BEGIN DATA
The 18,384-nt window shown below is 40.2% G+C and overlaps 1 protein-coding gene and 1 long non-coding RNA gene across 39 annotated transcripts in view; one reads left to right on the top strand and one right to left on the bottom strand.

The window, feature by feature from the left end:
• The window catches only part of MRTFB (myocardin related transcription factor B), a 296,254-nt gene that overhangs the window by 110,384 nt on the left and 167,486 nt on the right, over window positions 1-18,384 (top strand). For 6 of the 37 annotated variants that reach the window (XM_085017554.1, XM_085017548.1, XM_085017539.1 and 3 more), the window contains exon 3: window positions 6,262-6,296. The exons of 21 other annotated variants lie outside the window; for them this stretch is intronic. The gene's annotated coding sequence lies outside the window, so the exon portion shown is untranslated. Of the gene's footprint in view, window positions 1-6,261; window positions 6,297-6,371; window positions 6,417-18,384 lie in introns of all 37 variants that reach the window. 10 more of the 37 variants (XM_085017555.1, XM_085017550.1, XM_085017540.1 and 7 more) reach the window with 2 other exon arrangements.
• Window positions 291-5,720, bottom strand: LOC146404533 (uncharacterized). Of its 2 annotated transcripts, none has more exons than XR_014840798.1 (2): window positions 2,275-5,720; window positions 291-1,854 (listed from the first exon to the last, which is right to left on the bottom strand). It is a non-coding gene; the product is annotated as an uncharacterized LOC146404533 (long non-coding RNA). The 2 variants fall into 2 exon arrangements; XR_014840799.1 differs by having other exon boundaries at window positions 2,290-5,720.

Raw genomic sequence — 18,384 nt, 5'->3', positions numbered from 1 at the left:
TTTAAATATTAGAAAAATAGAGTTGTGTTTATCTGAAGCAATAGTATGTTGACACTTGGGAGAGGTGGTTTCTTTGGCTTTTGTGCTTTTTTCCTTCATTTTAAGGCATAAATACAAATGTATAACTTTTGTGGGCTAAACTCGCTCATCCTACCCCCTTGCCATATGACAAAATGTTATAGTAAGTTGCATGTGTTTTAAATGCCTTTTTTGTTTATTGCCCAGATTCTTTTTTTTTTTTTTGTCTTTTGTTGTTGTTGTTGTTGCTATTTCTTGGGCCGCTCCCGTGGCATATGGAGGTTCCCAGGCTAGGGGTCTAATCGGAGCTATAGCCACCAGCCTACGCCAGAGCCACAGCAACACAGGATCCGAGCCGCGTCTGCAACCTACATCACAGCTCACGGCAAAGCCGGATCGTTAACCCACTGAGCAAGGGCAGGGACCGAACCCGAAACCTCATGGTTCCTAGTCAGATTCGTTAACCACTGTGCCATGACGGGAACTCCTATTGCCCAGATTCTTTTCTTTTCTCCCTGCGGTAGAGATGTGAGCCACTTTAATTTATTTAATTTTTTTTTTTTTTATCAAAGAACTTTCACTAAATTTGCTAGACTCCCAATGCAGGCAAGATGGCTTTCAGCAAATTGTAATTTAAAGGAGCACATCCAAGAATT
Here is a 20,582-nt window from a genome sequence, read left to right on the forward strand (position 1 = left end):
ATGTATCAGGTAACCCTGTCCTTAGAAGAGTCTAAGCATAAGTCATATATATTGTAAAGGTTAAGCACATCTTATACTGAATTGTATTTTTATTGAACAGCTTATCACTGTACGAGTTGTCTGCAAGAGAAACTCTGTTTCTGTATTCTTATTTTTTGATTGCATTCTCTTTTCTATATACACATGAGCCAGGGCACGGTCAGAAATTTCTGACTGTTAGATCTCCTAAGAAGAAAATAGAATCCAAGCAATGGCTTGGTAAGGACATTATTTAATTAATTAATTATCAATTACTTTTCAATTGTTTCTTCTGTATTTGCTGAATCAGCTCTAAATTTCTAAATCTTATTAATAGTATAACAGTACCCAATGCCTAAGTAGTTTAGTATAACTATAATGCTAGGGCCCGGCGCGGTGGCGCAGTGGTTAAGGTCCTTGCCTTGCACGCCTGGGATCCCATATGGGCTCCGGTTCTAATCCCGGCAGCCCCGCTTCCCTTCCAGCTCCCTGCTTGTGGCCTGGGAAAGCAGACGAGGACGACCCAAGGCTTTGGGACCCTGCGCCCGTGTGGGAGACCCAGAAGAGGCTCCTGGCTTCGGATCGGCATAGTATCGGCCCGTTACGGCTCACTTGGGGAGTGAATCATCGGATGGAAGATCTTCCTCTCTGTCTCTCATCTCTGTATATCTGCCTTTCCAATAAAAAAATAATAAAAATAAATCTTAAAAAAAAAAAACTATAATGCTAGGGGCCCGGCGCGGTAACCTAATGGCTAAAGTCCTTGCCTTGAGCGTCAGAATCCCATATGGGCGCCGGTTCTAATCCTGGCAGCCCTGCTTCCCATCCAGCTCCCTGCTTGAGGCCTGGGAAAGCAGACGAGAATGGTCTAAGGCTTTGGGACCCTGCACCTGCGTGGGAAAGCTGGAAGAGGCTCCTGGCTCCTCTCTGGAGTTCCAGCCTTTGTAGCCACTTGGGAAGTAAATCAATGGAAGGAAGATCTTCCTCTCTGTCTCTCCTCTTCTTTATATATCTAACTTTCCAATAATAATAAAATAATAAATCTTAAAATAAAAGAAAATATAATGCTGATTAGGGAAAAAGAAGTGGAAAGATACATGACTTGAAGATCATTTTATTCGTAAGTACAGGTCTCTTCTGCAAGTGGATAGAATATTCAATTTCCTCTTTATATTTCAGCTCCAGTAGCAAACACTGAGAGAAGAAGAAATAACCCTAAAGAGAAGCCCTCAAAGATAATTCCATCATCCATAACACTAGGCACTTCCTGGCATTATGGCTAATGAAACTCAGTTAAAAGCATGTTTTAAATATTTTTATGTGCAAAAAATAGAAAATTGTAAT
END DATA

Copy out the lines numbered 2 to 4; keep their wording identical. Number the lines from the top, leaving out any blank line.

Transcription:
The window, feature by feature from the left end:
• The window catches only part of MRTFB (myocardin related transcription factor B), a 296,254-nt gene that overhangs the window by 110,384 nt on the left and 167,486 nt on the right, over window positions 1-18,384 (top strand). For 6 of the 37 annotated variants that reach the window (XM_085017554.1, XM_085017548.1, XM_085017539.1 and 3 more), the window contains exon 3: window positions 6,262-6,296. The exons of 21 other annotated variants lie outside the window; for them this stretch is intronic. The gene's annotated coding sequence lies outside the window, so the exon portion shown is untranslated. Of the gene's footprint in view, window positions 1-6,261; window positions 6,297-6,371; window positions 6,417-18,384 lie in introns of all 37 variants that reach the window. 10 more of the 37 variants (XM_085017555.1, XM_085017550.1, XM_085017540.1 and 7 more) reach the window with 2 other exon arrangements.
• Window positions 291-5,720, bottom strand: LOC146404533 (uncharacterized). Of its 2 annotated transcripts, none has more exons than XR_014840798.1 (2): window positions 2,275-5,720; window positions 291-1,854 (listed from the first exon to the last, which is right to left on the bottom strand). It is a non-coding gene; the product is annotated as an uncharacterized LOC146404533 (long non-coding RNA). The 2 variants fall into 2 exon arrangements; XR_014840799.1 differs by having other exon boundaries at window positions 2,290-5,720.